• Does the death penalty always violate the Eighth and Fourteenth Amendments? Is it always cruel and unusual punishment?
    • If not, what laws do the states have to have to protect defendants' rights? What did states need to include in their laws to make sure they were not using the death penalty in cruel and unusual ways?
    • The Court planned to use the new death penalty laws written by Georgia, Florida, Texas, North Carolina, and Louisiana as examples.
      • Did these laws set out rules for who could get the death penalty, and why? Were these rules fair and legal?
      • Would these rules make sure the death penalty was not used in cruel, unusual, or unfair ways?

Decision[change | change source]

The Court ruled 7-2 that the death penalty is not always cruel and unusual punishment.[1] (The two Justices who disagreed, William Brennan and Thurgood Marshall, had already said in Furman that they thought capital punishment was always cruel and unusual.[2])

The Court set out two rules that state laws have to include to make sure their death penalty sentencing laws are constitutional:[1]

  1. There have to be objective criteria for when the state can and cannot use the death penalty. All death sentences have to be reviewed by appeals courts. These courts will help make sure each death sentence was based on objective criteria (like facts and evidence).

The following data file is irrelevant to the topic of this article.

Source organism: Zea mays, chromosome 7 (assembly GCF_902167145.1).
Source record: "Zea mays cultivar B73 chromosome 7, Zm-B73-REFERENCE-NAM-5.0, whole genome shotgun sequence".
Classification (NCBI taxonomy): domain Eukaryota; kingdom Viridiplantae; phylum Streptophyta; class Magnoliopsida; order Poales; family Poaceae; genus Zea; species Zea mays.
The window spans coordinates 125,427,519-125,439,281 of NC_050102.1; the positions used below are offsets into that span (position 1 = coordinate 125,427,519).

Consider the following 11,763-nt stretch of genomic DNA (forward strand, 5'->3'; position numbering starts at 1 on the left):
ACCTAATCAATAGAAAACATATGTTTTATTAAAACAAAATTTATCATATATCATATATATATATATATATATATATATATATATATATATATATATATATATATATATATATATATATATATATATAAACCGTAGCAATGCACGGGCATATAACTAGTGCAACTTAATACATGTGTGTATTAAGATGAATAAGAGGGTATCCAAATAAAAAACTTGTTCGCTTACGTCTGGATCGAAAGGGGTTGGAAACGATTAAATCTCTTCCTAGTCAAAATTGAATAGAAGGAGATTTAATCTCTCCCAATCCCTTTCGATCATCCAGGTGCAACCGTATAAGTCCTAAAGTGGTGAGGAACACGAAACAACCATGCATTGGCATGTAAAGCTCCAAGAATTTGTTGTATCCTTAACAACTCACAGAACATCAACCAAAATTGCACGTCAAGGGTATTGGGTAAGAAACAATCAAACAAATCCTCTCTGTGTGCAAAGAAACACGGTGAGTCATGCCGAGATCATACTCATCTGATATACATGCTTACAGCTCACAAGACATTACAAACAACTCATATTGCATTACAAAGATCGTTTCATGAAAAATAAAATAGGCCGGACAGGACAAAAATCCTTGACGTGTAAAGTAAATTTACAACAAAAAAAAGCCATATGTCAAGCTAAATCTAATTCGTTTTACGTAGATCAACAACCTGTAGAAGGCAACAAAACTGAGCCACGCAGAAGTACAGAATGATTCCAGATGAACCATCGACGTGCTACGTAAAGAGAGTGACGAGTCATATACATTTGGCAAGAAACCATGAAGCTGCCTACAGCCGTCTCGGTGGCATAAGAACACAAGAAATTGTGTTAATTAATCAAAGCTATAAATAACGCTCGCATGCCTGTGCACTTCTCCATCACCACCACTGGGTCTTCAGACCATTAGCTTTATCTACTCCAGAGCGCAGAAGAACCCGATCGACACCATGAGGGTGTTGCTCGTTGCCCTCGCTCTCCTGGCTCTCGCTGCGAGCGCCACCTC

2. Death sentences cannot be mandatory (required for anyone who commits a certain crime). Each judge or jury[a] has to be able to decide whether their individual defendant deserves the death penalty. When the judge or jury decides this, they must be able to think about things like details of the individual defendant's crime and their behavior.

Specifically, the Court said that Georgia's, Florida's, and Texas's new death penalty laws met these requirements. This meant these laws were constitutional, and these states could go back to executing people. [1]

The Court ruled that North Carolina's and Louisiana's new laws did not meet the requirements, because they made the death penalty mandatory (required in all cases) for some crimes.[1] This meant these laws were still unconstitutional.[6]